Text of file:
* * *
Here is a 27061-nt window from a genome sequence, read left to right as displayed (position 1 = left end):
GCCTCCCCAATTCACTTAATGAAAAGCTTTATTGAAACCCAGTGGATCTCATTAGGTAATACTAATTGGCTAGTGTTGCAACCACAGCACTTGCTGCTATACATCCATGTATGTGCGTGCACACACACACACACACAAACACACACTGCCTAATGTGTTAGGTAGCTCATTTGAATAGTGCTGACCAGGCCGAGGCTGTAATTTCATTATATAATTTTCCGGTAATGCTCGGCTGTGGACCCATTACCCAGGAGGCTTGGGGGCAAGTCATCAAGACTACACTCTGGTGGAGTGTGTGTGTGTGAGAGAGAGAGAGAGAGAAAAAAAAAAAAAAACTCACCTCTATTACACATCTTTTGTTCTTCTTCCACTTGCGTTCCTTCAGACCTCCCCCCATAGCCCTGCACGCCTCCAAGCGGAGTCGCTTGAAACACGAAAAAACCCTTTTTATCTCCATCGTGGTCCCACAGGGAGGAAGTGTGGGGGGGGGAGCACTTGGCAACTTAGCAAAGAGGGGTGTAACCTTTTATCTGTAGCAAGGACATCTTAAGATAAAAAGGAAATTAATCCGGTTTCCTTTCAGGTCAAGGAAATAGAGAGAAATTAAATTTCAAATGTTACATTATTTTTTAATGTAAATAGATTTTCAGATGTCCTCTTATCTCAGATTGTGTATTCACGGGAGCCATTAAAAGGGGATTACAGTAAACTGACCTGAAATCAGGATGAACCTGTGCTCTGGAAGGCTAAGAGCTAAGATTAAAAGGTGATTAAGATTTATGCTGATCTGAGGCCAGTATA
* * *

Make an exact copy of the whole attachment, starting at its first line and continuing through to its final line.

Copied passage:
Here is a 27061-nt window from a genome sequence, read left to right as displayed (position 1 = left end):
GCCTCCCCAATTCACTTAATGAAAAGCTTTATTGAAACCCAGTGGATCTCATTAGGTAATACTAATTGGCTAGTGTTGCAACCACAGCACTTGCTGCTATACATCCATGTATGTGCGTGCACACACACACACACACAAACACACACTGCCTAATGTGTTAGGTAGCTCATTTGAATAGTGCTGACCAGGCCGAGGCTGTAATTTCATTATATAATTTTCCGGTAATGCTCGGCTGTGGACCCATTACCCAGGAGGCTTGGGGGCAAGTCATCAAGACTACACTCTGGTGGAGTGTGTGTGTGTGAGAGAGAGAGAGAGAGAAAAAAAAAAAAAAACTCACCTCTATTACACATCTTTTGTTCTTCTTCCACTTGCGTTCCTTCAGACCTCCCCCCATAGCCCTGCACGCCTCCAAGCGGAGTCGCTTGAAACACGAAAAAACCCTTTTTATCTCCATCGTGGTCCCACAGGGAGGAAGTGTGGGGGGGGGAGCACTTGGCAACTTAGCAAAGAGGGGTGTAACCTTTTATCTGTAGCAAGGACATCTTAAGATAAAAAGGAAATTAATCCGGTTTCCTTTCAGGTCAAGGAAATAGAGAGAAATTAAATTTCAAATGTTACATTATTTTTTAATGTAAATAGATTTTCAGATGTCCTCTTATCTCAGATTGTGTATTCACGGGAGCCATTAAAAGGGGATTACAGTAAACTGACCTGAAATCAGGATGAACCTGTGCTCTGGAAGGCTAAGAGCTAAGATTAAAAGGTGATTAAGATTTATGCTGATCTGAGGCCAGTATA